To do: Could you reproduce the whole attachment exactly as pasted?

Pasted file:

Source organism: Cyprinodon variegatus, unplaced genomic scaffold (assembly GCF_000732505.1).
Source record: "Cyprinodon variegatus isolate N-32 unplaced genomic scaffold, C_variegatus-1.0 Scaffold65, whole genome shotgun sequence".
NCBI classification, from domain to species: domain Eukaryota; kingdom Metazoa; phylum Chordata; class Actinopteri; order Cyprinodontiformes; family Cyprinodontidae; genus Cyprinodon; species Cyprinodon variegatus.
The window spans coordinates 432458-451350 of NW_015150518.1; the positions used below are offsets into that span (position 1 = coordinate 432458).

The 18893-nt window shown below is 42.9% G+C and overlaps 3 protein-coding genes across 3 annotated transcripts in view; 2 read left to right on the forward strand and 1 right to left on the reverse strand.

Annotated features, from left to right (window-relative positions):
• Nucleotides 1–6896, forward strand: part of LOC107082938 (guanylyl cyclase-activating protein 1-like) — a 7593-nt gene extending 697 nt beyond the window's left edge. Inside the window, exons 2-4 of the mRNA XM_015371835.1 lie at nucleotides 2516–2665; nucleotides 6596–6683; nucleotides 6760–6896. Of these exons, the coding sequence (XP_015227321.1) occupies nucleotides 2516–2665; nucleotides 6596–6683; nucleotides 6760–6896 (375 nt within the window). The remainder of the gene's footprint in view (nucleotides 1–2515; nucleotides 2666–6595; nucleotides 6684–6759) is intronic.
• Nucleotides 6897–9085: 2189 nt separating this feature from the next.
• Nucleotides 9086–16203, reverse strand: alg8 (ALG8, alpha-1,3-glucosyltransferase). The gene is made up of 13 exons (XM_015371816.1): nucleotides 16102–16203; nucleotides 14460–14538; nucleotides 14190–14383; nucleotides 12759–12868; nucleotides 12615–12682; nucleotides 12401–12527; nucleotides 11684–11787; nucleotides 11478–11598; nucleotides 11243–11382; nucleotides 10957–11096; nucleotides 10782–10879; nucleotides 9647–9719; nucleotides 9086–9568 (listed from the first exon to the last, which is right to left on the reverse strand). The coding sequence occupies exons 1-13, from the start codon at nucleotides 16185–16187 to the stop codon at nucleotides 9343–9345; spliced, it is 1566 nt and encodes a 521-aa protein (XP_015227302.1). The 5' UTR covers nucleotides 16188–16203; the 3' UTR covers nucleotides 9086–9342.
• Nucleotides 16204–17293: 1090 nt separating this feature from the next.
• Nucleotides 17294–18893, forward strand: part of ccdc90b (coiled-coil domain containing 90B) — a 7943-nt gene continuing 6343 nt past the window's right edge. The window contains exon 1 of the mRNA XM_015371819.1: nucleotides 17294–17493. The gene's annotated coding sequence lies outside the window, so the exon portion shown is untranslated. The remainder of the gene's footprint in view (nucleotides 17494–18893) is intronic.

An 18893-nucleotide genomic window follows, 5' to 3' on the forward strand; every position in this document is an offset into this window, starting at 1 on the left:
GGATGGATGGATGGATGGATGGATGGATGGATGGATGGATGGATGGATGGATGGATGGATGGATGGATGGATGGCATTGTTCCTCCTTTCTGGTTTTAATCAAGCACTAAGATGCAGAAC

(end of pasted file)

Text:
Source organism: Cyprinodon variegatus, unplaced genomic scaffold (assembly GCF_000732505.1).
Source record: "Cyprinodon variegatus isolate N-32 unplaced genomic scaffold, C_variegatus-1.0 Scaffold65, whole genome shotgun sequence".
NCBI classification, from domain to species: domain Eukaryota; kingdom Metazoa; phylum Chordata; class Actinopteri; order Cyprinodontiformes; family Cyprinodontidae; genus Cyprinodon; species Cyprinodon variegatus.
The window spans coordinates 432458-451350 of NW_015150518.1; the positions used below are offsets into that span (position 1 = coordinate 432458).

The 18893-nt window shown below is 42.9% G+C and overlaps 3 protein-coding genes across 3 annotated transcripts in view; 2 read left to right on the forward strand and 1 right to left on the reverse strand.

Annotated features, from left to right (window-relative positions):
• Nucleotides 1–6896, forward strand: part of LOC107082938 (guanylyl cyclase-activating protein 1-like) — a 7593-nt gene extending 697 nt beyond the window's left edge. Inside the window, exons 2-4 of the mRNA XM_015371835.1 lie at nucleotides 2516–2665; nucleotides 6596–6683; nucleotides 6760–6896. Of these exons, the coding sequence (XP_015227321.1) occupies nucleotides 2516–2665; nucleotides 6596–6683; nucleotides 6760–6896 (375 nt within the window). The remainder of the gene's footprint in view (nucleotides 1–2515; nucleotides 2666–6595; nucleotides 6684–6759) is intronic.
• Nucleotides 6897–9085: 2189 nt separating this feature from the next.
• Nucleotides 9086–16203, reverse strand: alg8 (ALG8, alpha-1,3-glucosyltransferase). The gene is made up of 13 exons (XM_015371816.1): nucleotides 16102–16203; nucleotides 14460–14538; nucleotides 14190–14383; nucleotides 12759–12868; nucleotides 12615–12682; nucleotides 12401–12527; nucleotides 11684–11787; nucleotides 11478–11598; nucleotides 11243–11382; nucleotides 10957–11096; nucleotides 10782–10879; nucleotides 9647–9719; nucleotides 9086–9568 (listed from the first exon to the last, which is right to left on the reverse strand). The coding sequence occupies exons 1-13, from the start codon at nucleotides 16185–16187 to the stop codon at nucleotides 9343–9345; spliced, it is 1566 nt and encodes a 521-aa protein (XP_015227302.1). The 5' UTR covers nucleotides 16188–16203; the 3' UTR covers nucleotides 9086–9342.
• Nucleotides 16204–17293: 1090 nt separating this feature from the next.
• Nucleotides 17294–18893, forward strand: part of ccdc90b (coiled-coil domain containing 90B) — a 7943-nt gene continuing 6343 nt past the window's right edge. The window contains exon 1 of the mRNA XM_015371819.1: nucleotides 17294–17493. The gene's annotated coding sequence lies outside the window, so the exon portion shown is untranslated. The remainder of the gene's footprint in view (nucleotides 17494–18893) is intronic.

An 18893-nucleotide genomic window follows, 5' to 3' on the forward strand; every position in this document is an offset into this window, starting at 1 on the left:
GGATGGATGGATGGATGGATGGATGGATGGATGGATGGATGGATGGATGGATGGATGGATGGATGGATGGATGGCATTGTTCCTCCTTTCTGGTTTTAATCAAGCACTAAGATGCAGAAC